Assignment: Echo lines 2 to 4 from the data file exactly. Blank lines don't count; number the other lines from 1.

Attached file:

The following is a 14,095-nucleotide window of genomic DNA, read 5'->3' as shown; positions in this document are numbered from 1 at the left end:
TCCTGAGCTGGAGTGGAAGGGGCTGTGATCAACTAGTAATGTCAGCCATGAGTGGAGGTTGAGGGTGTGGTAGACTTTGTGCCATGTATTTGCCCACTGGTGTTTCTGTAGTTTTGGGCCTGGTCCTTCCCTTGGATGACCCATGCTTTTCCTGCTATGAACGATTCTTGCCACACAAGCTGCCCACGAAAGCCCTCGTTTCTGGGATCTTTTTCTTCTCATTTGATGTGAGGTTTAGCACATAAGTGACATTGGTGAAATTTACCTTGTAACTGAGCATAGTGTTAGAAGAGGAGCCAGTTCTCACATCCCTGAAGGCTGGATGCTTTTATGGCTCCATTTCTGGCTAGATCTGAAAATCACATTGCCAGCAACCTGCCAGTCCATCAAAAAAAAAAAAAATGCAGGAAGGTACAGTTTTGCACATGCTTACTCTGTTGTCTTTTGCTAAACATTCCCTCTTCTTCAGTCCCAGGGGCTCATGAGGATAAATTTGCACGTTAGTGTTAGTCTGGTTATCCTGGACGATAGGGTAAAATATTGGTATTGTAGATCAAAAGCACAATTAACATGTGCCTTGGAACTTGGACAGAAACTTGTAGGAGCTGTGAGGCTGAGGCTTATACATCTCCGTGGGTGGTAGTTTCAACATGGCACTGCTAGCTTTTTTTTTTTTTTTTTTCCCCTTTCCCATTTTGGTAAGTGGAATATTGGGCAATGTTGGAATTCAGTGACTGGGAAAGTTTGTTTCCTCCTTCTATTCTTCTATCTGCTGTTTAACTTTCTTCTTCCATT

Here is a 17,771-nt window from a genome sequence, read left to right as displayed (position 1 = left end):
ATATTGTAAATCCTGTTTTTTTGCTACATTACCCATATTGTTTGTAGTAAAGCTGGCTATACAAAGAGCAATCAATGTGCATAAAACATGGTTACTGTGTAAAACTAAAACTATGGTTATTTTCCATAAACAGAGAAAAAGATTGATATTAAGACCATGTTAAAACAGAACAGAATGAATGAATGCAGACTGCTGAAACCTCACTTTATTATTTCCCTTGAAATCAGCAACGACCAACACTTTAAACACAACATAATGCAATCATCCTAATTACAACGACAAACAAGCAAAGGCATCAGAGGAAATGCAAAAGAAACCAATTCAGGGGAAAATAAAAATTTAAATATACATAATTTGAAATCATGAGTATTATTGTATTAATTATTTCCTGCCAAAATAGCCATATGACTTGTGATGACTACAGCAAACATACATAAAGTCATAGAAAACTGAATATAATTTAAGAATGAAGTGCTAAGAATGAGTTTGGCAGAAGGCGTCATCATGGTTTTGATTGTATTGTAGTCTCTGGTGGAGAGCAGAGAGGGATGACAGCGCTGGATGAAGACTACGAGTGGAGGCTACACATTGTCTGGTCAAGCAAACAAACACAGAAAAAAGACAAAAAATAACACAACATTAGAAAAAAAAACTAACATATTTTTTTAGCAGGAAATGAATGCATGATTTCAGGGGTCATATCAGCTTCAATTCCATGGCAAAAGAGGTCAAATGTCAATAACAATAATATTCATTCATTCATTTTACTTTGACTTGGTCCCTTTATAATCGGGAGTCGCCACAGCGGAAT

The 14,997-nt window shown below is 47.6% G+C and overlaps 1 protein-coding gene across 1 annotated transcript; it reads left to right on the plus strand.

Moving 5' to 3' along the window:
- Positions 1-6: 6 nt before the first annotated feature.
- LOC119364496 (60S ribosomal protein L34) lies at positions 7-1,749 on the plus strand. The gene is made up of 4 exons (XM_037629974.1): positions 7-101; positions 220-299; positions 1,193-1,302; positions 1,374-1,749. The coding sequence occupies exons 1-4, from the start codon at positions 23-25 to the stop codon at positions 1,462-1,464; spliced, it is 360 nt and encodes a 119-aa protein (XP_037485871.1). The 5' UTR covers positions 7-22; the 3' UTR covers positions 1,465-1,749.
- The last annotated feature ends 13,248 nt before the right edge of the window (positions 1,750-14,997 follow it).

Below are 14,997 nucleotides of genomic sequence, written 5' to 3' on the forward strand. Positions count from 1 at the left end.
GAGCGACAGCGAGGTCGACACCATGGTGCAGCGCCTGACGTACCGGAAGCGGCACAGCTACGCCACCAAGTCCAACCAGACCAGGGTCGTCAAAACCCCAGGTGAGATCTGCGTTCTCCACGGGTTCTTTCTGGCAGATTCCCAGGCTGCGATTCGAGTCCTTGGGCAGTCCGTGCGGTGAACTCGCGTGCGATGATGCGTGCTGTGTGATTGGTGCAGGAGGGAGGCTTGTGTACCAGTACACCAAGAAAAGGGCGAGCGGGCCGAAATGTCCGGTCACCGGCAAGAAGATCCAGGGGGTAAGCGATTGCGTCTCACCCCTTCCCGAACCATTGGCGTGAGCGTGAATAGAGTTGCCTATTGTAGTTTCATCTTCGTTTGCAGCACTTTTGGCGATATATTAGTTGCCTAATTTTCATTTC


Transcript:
TCCTGAGCTGGAGTGGAAGGGGCTGTGATCAACTAGTAATGTCAGCCATGAGTGGAGGTTGAGGGTGTGGTAGACTTTGTGCCATGTATTTGCCCACTGGTGTTTCTGTAGTTTTGGGCCTGGTCCTTCCCTTGGATGACCCATGCTTTTCCTGCTATGAACGATTCTTGCCACACAAGCTGCCCACGAAAGCCCTCGTTTCTGGGATCTTTTTCTTCTCATTTGATGTGAGGTTTAGCACATAAGTGACATTGGTGAAATTTACCTTGTAACTGAGCATAGTGTTAGAAGAGGAGCCAGTTCTCACATCCCTGAAGGCTGGATGCTTTTATGGCTCCATTTCTGGCTAGATCTGAAAATCACATTGCCAGCAACCTGCCAGTCCATCAAAAAAAAAAAAAATGCAGGAAGGTACAGTTTTGCACATGCTTACTCTGTTGTCTTTTGCTAAACATTCCCTCTTCTTCAGTCCCAGGGGCTCATGAGGATAAATTTGCACGTTAGTGTTAGTCTGGTTATCCTGGACGATAGGGTAAAATATTGGTATTGTAGATCAAAAGCACAATTAACATGTGCCTTGGAACTTGGACAGAAACTTGTAGGAGCTGTGAGGCTGAGGCTTATACATCTCCGTGGGTGGTAGTTTCAACATGGCACTGCTAGCTTTTTTTTTTTTTTTTTTCCCCTTTCCCATTTTGGTAAGTGGAATATTGGGCAATGTTGGAATTCAGTGACTGGGAAAGTTTGTTTCCTCCTTCTATTCTTCTATCTGCTGTTTAACTTTCTTCTTCCATT

Here is a 17,771-nt window from a genome sequence, read left to right as displayed (position 1 = left end):
ATATTGTAAATCCTGTTTTTTTGCTACATTACCCATATTGTTTGTAGTAAAGCTGGCTATACAAAGAGCAATCAATGTGCATAAAACATGGTTACTGTGTAAAACTAAAACTATGGTTATTTTCCATAAACAGAGAAAAAGATTGATATTAAGACCATGTTAAAACAGAACAGAATGAATGAATGCAGACTGCTGAAACCTCACTTTATTATTTCCCTTGAAATCAGCAACGACCAACACTTTAAACACAACATAATGCAATCATCCTAATTACAACGACAAACAAGCAAAGGCATCAGAGGAAATGCAAAAGAAACCAATTCAGGGGAAAATAAAAATTTAAATATACATAATTTGAAATCATGAGTATTATTGTATTAATTATTTCCTGCCAAAATAGCCATATGACTTGTGATGACTACAGCAAACATACATAAAGTCATAGAAAACTGAATATAATTTAAGAATGAAGTGCTAAGAATGAGTTTGGCAGAAGGCGTCATCATGGTTTTGATTGTATTGTAGTCTCTGGTGGAGAGCAGAGAGGGATGACAGCGCTGGATGAAGACTACGAGTGGAGGCTACACATTGTCTGGTCAAGCAAACAAACACAGAAAAAAGACAAAAAATAACACAACATTAGAAAAAAAAACTAACATATTTTTTTAGCAGGAAATGAATGCATGATTTCAGGGGTCATATCAGCTTCAATTCCATGGCAAAAGAGGTCAAATGTCAATAACAATAATATTCATTCATTCATTTTACTTTGACTTGGTCCCTTTATAATCGGGAGTCGCCACAGCGGAAT